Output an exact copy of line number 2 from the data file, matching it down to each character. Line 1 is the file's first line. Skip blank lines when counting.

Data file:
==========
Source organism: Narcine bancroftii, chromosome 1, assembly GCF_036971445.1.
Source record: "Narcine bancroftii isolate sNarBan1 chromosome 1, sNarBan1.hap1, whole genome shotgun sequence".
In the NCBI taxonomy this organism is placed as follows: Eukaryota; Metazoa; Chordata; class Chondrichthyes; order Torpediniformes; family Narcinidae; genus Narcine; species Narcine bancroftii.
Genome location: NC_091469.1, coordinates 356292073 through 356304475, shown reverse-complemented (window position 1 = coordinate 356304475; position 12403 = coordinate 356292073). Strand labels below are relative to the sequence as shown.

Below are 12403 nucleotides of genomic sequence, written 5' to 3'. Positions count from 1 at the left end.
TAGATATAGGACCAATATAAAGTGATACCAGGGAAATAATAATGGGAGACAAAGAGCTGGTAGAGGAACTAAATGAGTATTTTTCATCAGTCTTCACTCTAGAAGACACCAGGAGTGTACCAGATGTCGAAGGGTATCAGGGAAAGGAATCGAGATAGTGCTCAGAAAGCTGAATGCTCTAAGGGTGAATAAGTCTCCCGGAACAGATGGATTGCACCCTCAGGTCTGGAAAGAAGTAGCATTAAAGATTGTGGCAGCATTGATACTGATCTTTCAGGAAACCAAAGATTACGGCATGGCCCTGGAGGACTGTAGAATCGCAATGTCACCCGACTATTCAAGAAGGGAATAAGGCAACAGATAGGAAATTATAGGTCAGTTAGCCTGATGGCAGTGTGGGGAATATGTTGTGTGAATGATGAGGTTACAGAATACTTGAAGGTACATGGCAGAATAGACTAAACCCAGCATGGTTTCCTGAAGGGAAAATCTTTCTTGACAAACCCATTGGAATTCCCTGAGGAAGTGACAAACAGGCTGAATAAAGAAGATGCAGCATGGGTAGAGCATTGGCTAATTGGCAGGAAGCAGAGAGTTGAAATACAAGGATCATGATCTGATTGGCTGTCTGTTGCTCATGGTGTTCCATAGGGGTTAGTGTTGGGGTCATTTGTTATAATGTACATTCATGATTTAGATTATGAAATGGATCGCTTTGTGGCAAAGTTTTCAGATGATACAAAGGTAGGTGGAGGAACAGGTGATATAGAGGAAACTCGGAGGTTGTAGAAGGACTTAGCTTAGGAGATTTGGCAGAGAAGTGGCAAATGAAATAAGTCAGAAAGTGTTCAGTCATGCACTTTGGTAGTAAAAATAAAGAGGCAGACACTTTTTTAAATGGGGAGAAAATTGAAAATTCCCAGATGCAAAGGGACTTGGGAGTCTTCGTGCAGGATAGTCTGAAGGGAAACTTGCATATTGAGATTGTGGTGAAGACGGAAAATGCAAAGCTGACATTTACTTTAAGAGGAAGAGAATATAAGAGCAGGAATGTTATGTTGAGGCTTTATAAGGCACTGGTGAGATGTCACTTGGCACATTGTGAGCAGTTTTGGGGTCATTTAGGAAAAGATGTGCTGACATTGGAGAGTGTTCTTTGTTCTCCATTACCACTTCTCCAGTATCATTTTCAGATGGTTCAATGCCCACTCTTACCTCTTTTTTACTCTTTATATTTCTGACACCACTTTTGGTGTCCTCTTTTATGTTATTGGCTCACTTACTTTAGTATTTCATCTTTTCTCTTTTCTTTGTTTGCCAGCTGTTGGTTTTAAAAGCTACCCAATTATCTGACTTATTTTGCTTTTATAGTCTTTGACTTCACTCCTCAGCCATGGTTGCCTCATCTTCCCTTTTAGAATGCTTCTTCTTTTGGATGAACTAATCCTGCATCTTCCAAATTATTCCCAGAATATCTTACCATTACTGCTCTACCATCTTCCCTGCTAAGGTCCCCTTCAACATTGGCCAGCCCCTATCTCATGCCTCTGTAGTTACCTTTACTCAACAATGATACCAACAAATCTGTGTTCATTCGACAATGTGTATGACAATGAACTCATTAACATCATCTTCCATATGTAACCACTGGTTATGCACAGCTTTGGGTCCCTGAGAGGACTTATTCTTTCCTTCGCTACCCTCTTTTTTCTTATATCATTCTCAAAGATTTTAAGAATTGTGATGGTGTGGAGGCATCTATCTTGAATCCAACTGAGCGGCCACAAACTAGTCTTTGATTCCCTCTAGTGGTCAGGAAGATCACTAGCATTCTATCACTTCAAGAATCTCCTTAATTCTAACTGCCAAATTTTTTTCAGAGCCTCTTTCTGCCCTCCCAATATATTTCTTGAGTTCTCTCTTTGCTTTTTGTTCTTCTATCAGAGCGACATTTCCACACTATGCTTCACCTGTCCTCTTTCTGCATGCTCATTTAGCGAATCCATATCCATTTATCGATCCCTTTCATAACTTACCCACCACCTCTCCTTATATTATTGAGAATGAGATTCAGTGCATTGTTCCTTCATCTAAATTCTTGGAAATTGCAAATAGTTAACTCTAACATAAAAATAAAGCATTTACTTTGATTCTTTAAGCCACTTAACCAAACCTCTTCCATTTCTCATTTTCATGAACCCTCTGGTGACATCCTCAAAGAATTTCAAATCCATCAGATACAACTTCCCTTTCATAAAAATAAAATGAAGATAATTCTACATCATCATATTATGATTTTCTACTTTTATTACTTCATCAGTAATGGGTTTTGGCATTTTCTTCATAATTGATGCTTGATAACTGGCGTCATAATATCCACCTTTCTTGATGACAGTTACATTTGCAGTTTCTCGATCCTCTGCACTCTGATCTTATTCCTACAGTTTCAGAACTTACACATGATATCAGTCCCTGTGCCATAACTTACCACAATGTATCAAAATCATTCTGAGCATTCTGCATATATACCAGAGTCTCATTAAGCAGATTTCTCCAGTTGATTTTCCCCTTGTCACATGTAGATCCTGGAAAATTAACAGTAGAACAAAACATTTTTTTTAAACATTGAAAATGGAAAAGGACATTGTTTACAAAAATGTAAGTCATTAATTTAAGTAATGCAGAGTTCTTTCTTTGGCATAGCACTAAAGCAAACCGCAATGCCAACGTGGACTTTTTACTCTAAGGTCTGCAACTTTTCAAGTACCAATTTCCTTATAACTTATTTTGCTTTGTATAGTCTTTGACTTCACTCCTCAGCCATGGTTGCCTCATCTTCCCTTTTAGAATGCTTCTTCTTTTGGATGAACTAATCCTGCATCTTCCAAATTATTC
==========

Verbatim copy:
Source record: "Narcine bancroftii isolate sNarBan1 chromosome 1, sNarBan1.hap1, whole genome shotgun sequence".